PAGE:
Waiting to be Found

You’re never truly lost if someone cares enough to come find you. Lost is waiting to be found.”
— Barbara Claypole White

Sitting quietly, snapping the rubber band he’d taken to wearing around his wrist at all times, Dean listened absentmindedly while a young guy, maybe younger than him, cleared his throat and began to speak.

“Hi, I’m Ryan and today is my first day with the group…”

Dean looked Ryan directly in the eyes. His mum had talked about one of the kids he’d gone to school with going off to Afghanistan, but he’d always imagined soldiers to be grown men. Older than him, surely. But here was this kid, talking about all the horrors of war. Dean connected to the words Ryan spoke, the constant fear and paranoia, wanting to feel optimistic, meeting people in a strange country but never trusting that they wouldn’t inform on them to the enemy. Dean knew this all too well. His war had happened in this country, but none of these guys could know that.

Chairs scraped the floor and the men began to stand up and stretch while Dean stayed rooted in place, staring off into the distance.

“Alfred? Earth to Alfred.”

Hands waving in his face snapped him back to reality.

“Oh, sorry.” Dean was brought out of his reverie by an older guy with a patchy beard.

“You were miles away mate, you sure you’re ok? Never too late to share.”

“Oh, no, thanks, Russ. Maybe next time…” Dean stood up and helped move the rest of the chairs.

“You’ve been coming to this support group for about a month and haven’t shared more than your name and where you were stationed. You know the point of this group is for all of us to support you, but we can’t do that without you trusting us and sharing.”

“No I hear you, and I will. Hearing from everyone else is really helpful. I just, it’s still...I don’t know…”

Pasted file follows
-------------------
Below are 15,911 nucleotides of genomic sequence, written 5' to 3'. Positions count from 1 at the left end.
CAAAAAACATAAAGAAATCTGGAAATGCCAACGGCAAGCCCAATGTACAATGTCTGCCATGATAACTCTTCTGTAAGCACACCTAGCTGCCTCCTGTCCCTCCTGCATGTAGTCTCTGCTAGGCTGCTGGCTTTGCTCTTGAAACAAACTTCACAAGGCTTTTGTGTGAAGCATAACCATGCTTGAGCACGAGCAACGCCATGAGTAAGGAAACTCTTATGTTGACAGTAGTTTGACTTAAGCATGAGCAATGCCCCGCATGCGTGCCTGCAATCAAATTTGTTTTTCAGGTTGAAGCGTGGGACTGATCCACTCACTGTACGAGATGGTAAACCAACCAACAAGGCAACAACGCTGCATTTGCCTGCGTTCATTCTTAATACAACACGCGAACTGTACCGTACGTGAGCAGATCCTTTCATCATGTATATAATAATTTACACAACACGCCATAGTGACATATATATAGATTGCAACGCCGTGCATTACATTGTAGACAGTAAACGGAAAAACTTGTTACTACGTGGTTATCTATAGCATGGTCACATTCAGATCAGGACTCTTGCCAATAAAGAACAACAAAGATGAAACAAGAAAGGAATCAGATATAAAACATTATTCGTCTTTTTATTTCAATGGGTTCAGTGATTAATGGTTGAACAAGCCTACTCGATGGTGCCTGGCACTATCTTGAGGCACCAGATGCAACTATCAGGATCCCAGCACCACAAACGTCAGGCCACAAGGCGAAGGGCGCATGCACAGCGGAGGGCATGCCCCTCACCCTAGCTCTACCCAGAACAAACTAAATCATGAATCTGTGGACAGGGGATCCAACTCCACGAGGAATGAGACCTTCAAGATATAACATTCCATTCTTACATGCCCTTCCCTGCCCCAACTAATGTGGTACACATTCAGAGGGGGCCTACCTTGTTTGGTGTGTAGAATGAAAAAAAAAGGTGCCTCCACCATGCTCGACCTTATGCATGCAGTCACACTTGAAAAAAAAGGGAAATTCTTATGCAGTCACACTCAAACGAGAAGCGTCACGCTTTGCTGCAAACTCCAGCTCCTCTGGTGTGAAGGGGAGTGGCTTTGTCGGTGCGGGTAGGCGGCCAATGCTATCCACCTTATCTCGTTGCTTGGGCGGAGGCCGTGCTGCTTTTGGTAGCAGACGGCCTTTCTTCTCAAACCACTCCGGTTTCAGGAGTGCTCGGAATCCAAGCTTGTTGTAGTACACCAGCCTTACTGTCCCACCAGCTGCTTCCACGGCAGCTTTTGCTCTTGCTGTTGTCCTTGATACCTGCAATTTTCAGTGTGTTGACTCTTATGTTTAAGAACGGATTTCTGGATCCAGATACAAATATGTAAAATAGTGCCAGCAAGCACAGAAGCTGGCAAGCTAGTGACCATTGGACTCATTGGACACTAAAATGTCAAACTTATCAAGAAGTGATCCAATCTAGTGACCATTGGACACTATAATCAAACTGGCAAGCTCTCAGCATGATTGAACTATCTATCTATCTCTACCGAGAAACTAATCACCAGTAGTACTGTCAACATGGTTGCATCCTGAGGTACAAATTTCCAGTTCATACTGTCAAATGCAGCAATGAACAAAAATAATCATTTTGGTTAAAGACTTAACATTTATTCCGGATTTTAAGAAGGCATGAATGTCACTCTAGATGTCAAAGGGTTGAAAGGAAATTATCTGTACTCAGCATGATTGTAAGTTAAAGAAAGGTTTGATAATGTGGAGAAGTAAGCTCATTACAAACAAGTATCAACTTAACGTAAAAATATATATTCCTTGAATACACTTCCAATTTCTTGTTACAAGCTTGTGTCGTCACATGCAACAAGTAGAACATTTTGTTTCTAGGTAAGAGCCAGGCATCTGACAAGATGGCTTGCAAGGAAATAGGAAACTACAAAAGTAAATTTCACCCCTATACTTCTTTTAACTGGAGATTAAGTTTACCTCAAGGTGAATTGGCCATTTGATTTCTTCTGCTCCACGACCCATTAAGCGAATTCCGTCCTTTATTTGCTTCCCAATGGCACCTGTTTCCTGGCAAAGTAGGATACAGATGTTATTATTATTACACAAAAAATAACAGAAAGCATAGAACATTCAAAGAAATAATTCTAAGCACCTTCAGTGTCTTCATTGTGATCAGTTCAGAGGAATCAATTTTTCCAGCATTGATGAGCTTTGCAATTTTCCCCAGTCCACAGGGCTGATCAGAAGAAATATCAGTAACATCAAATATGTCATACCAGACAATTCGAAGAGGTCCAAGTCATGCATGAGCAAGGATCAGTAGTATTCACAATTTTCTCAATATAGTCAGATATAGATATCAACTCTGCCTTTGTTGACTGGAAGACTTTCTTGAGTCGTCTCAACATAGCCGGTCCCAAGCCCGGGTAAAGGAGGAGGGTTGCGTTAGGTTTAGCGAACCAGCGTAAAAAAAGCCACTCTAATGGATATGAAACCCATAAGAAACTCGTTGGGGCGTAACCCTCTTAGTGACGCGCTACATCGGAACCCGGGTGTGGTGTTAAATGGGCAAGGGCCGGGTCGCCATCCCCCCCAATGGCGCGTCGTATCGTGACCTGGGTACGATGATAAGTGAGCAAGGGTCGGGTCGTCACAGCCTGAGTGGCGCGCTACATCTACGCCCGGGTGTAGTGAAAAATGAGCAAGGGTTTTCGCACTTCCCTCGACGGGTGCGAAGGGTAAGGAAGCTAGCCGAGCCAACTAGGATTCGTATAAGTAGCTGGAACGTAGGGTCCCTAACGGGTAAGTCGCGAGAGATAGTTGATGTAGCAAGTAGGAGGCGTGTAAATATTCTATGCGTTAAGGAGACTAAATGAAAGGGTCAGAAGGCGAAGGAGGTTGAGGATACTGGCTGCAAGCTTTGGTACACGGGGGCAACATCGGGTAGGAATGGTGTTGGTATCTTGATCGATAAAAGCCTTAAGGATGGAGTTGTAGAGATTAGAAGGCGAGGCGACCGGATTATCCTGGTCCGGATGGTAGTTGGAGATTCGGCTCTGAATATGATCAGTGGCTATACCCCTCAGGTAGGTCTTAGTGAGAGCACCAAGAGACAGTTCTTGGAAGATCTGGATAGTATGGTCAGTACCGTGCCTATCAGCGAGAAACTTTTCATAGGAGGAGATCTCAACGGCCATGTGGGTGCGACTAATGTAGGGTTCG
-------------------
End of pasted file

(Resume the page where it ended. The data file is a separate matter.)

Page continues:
“Look, I get it, but next week you share. Alright, Alfred?” Russ clasped his shoulder and looked at him reassuringly. “I promise, it’ll help. Tell us your story. Tell us about your struggles. It’ll help. We’ll help you.”

Dean nodded, “Next week. Cheers.”

Dean knew he couldn’t share his story even if he omitted the magic and changed the location. He hadn’t actually been a soldier, he’d been a coward. He hadn’t fought, he ran and hid. Dean had thought about the past almost constantly, replaying different moments in a loop over and over in his head. Though he didn’t know what he could have done differently, he kept feeling as though he hadn’t done enough.

He knew what his classmates who were allowed back at Hogwarts had gone through, though he had spent the majority of that year on the run. Meeting Ted Tonks and Dirk Cresswell, who looked after him like the parents he had left behind. He remembered being too paralyzed by fear to fight the Snatchers who found them and his guilt at not helping Ted and Dirk fight them off. True, they had told him to hide, but had all those months in the D.A. not prepared him to fight? Dean had made a promise to himself, Ted, and Dirk that he wouldn’t freeze again, and after being rescued by Harry, Ron, and Hermione he had shown up to fight at Hogwarts. Still, he couldn’t shake the feeling that he had been too late.

Dean, pulled on his coat as he left the community center where the meetings were held and shoved his hands deep into the pockets. His fist closed around the galleon there, and as he turned down the alleyway to Apparate home, he had an idea.

---

Blaise walked into the Leaky Cauldron. He was completely knackered, but this was not the kind of meeting you rescheduled. He saw Dean sitting alone in the corner and nodded at him as he walked up. Dean pushed a glass of firewhisky over in his direction.

“Hey bro, long time. When did you get back to London?”

“A few weeks ago,” Dean said, his eyes not meeting Blaise’s face. His voice was low, almost lifeless.

Blaise had hoped Dean would return from traveling to be the same kid he met and befriended in school. Kind and easygoing, laughing a bit too loud and relishing in all the attention he naturally received from every girl in their year. Even the most pureblood maniacs like Pansy Parkinson would stare a little too long when Dean walked into their line of sight. However, Dean still seemed withdrawn. His leg was shaking restlessly and he kept snapping an ugly ribbon against his wrist, which must be some strange Muggle fashion. Blaise had all but given up on Dean, who was never the most fashionable in the best of times, but he could never get his friend to completely give up Muggle trends. Blaise paused at that thought and took note of the anti-Muggle sentiment that laid under the surface. Desiree would be proud of him for catching that.